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2. Keeping Free Software Free

This node discusses how you can make sure that GNU software avoids legal difficulties, and other related issues.

2.1 Referring to Proprietary Programs  
2.2 Accepting Contributions  
2.3 Trademarks  How We Deal with Trademark Issues


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2.1 Referring to Proprietary Programs

Don't in any circumstances refer to Unix source code for or during your work on GNU! (Or to any other proprietary programs.)

If you have a vague recollection of the internals of a Unix program, this does not absolutely mean you can't write an imitation of it, but do try to organize the imitation internally along different lines, because this is likely to make the details of the Unix version irrelevant and dissimilar to your results.

For example, Unix utilities were generally optimized to minimize memory use; if you go for speed instead, your program will be very different. You could keep the entire input file in core and scan it there instead of using stdio. Use a smarter algorithm discovered more recently than the Unix program. Eliminate use of temporary files. Do it in one pass instead of two (we did this in the assembler).

Or, on the contrary, emphasize simplicity instead of speed. For some applications, the speed of today's computers makes simpler algorithms adequate.

Or go for generality. For example, Unix programs often have static tables or fixed-size strings, which make for arbitrary limits; use dynamic allocation instead. Make sure your program handles NULs and other funny characters in the input files. Add a programming language for extensibility and write part of the program in that language.

Or turn some parts of the program into independently usable libraries. Or use a simple garbage collector instead of tracking precisely when to free memory, or use a new GNU facility such as obstacks.


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2.2 Accepting Contributions

If the program you are working on is copyrighted by the Free Software Foundation, then when someone else sends you a piece of code to add to the program, we need legal papers to use it--just as we asked you to sign papers initially. Each person who makes a nontrivial contribution to a program must sign some sort of legal papers in order for us to have clear title to the program; the main author alone is not enough.

So, before adding in any contributions from other people, please tell us, so we can arrange to get the papers. Then wait until we tell you that we have received the signed papers, before you actually use the contribution.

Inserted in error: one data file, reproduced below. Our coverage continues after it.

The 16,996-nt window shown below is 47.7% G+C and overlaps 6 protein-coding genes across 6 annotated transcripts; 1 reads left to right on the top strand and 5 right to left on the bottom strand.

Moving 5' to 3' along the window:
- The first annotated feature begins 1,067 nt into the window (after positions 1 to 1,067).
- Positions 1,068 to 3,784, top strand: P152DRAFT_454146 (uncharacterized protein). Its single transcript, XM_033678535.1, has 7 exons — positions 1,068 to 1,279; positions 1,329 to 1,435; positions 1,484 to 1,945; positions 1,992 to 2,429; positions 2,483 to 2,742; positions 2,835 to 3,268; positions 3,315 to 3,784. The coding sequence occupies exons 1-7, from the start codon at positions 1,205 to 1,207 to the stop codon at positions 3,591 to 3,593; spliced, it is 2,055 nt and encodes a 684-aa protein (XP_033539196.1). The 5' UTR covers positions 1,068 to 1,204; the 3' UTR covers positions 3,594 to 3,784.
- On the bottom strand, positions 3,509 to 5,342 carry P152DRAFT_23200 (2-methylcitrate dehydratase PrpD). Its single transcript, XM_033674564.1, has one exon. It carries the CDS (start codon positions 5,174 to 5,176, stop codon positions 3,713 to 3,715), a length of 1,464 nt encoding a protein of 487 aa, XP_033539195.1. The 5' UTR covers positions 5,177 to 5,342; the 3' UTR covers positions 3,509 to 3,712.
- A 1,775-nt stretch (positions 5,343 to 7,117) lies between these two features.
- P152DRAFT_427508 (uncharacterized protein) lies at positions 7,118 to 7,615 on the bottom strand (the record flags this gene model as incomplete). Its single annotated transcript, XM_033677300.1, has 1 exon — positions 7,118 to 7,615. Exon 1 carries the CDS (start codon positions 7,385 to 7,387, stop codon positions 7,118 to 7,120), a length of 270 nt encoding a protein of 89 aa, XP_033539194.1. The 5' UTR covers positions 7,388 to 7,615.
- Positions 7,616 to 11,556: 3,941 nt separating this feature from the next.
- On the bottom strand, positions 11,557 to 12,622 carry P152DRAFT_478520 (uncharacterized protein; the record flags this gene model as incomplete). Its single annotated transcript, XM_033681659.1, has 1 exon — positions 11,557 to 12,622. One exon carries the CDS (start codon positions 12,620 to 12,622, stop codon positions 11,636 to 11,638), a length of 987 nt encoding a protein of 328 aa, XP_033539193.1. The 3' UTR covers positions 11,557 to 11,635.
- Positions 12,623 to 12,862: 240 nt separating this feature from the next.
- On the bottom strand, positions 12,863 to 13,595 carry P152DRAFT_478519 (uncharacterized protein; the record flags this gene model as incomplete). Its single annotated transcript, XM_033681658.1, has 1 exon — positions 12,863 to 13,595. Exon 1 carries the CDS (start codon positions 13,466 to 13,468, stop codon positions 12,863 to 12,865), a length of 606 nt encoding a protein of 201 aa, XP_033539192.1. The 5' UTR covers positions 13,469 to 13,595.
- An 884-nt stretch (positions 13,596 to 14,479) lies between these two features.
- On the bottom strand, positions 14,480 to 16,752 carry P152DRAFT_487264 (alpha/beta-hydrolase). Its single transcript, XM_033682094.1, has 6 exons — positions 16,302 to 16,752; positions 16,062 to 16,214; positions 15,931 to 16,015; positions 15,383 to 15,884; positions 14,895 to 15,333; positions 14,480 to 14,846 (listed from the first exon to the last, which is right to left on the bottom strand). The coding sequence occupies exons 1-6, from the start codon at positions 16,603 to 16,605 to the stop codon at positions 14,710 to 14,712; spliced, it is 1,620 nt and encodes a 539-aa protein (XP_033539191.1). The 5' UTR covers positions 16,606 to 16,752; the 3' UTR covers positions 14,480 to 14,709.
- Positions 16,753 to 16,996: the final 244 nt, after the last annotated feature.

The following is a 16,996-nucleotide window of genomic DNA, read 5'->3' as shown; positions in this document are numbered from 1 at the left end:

This applies both before you release the program and afterward. If you receive diffs to fix a bug, and they make significant changes, we need legal papers for that change.

This also applies to comments and documentation files. For copyright law, comments and code are just text. Copyright applies to all kinds of text, so we need legal papers for all kinds.

We know it is frustrating to ask for legal papers; it's frustrating for us as well. But if you don't wait, you are going out on a limb--for example, what if the contributor's employer won't sign a disclaimer? You might have to take that code out again!

You don't need papers for changes of a few lines here or there, since they are not significant for copyright purposes. Also, you don't need papers if all you get from the suggestion is some ideas, not actual code which you use. For example, if someone send you one implementation, but you write a different implementation of the same idea, you don't need to get papers.

The very worst thing is if you forget to tell us about the other contributor. We could be very embarrassed in court some day as a result.

We have more detailed advice for maintainers of programs; if you have reached the stage of actually maintaining a program for GNU (whether released or not), please ask us for a copy.


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2.3 Trademarks

Please do not include any trademark acknowledgements in GNU software packages or documentation.

Trademark acknowledgements are the statements that such-and-such is a trademark of so-and-so. The GNU Project has no objection to the basic idea of trademarks, but these acknowledgements feel like kowtowing, so we don't use them. There is no legal requirement for them.

What is legally required, as regards other people's trademarks, is to avoid using them in ways which a reader might read as naming or labeling our own programs or activities. For example, since "Objective C" is (or at least was) a trademark, we made sure to say that we provide a "compiler for the Objective C language" rather than an "Objective C compiler". The latter is meant to be short for the former, but it does not explicitly state the relationship, so it could be misinterpreted as using "Objective C" as a label for the compiler rather than for the language.


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